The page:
At the recently concluded Singapore Writers Festival, bestselling author Mohsin Hamid shared how he still struggles with writing.
BOOK buying and book signing queues are always an indication of whether a session worked.
Pakistani author Mohsin Hamid clearly pulled it off as readers rushed to buy his books and waited for more than 30 minutes for their turn to get books signed and photographs taken.
He had charmed them as he delivered the Singapore Writers Festival lecture, “I Don’t Believe In Reality”, an attention-grabbing title drawn from one of his own lines.
Hamid used it skilfully for an exploration of the literary style he has adopted in his three novels: Moth Smoke (2000), The Reluctant Fundamentalist (2007) and How To Get Filthy Rich In Rising Asia (2013).
He characterised reality as “something our mind creates”, and spoke of how in his writing he likes to build “realistic narratives inside unreal frames”.
In The Moth Smoke, he does it through a trial. In The Reluctant Fundamentalist, the literary device he uses is a cafe conversation, while his latest novel is presented as a self-help book but is a much deeper exploration of issues ranging from religion to spirituality. How To Get Filthy Rich In Rising Asia tells the story of a penniless protagonist who struggles to make it big in his city.
“The tension between the real and unreal excites me,” he told a rapt audience of about 200 people at the Drama Theatre of the School of the Arts in Singapore.
Exploration of this tension has also meant he has had to struggle with some of his writing.
The Reluctant Fundamentalist was written two months before the 9/11 terrorist attacks in America in 2001, but it took Hamid the next seven years and several drafts to rework the book and get it out in the present form.
The novel, about an American-educated Pakistani man who becomes disillusioned with the United States after 9/11, begins in Lahore’s Old Anarkali district, when a native Pakistani strikes up a conversation with “you” – an American stranger in the street, whose speech is not reported in the novel.
Hamid called it a “thriller in which nothing thrilling happens”.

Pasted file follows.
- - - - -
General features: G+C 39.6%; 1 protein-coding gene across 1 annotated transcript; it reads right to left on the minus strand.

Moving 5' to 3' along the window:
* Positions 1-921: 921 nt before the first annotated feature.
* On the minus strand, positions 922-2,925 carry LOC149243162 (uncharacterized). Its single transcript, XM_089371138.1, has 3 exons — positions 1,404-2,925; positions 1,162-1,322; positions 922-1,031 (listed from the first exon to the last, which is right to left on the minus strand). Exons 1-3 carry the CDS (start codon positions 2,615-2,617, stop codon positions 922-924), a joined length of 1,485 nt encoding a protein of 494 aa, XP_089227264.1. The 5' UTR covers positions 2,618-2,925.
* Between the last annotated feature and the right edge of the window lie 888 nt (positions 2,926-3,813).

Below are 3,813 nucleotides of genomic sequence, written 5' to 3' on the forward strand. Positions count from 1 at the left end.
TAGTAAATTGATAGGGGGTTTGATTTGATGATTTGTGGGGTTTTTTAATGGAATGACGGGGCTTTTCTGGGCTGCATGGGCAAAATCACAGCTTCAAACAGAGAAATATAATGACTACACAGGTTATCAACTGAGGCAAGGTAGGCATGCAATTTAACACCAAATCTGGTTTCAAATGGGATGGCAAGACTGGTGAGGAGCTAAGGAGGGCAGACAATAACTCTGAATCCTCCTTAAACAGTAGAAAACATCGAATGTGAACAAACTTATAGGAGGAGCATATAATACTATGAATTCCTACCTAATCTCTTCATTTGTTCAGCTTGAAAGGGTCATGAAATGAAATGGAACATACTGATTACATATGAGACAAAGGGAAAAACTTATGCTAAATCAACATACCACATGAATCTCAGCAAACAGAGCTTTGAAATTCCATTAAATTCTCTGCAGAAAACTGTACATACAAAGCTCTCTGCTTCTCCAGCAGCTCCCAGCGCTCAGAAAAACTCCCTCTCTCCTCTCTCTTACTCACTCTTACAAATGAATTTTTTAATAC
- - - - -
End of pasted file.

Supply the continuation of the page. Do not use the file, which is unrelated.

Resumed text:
Politics, religion and personal crisis combine in the book, which has been made into a film by acclaimed India-born director Mira Nair. Starring Riz Ahmed, Kate Hudson, Kiefer Sutherland and Liev Schreiber, the 2012 film has been generally well received for its exploration of themes of faith, alienation and radicalism.
Speaking of books and film, Hamid said cinema “takes the world and re-creates it”, while “books are an invitation for readers to imagine worlds”.
His latest book has also been optioned by a Mexican filmmaking team.
Hamid noted that a “film is not a book”, but he called the journey of a book making it to film “a wonderful adventure to have been on at least once in life. It is kind of cool to see Kate Hudson speak lines from your book.”
Over 80 minutes, through his calm, composed manner and often poetic turn of phrase, Hamid helped the audience imagine a writer’s solitary life and shared his initial struggles with the English language.
The articulate 41-year-old moved back to his hometown of Lahore in 2009 after spending nearly a decade in London. He first lived in the United States from the ages of three to nine, when his father was pursuing a PhD at Stanford University. He later returned to America to attend Princeton University and then Harvard Law School.
He then worked as a management consultant for global consulting firm McKinsey in New York before moving to London in 2001. He and his wife, a former actress and university lecturer who is now in the restaurant business, have a three-year-old daughter.
He also spoke movingly of the bond his father has with his baby girl and how witnessing different types of love helps him explore questions such as how people live and love, who they love and how they die.
“There are different kinds of love. When you witness those loves, a lot of other things become inconsequential. Becoming a father has made me look at life differently.”
As a writer, he likes exploring these relationships to create what he so eloquently calls “dance partners for readers”.
Singaporean commodities trader Imran Jehangir Nasrullah, 42, who attended several sessions at the festival, called Hamid “witty, global, smart and considerate. Great qualities for a very modern sub-continental writer”.
It was a sentiment shared by writer and editor Atiya Qazi, 40, who has read all of Hamid’s books. She called the author “charming and witty”, adding, “Mohsin delivered a flawless lecture which took us, the readers, into the writer’s world – his ideas, imagination, struggles and finally the story that eventually makes it.”
Public relations consultant Mansi Maheshwari, 28, said: “Mohsin delivered a top-class lecture. For me, the biggest take-aways from the lecture were the things he said about the relationship between a writer and a reader that make you want to co-create the experience with him.” – The Straits Times, Singapore/Asia News Network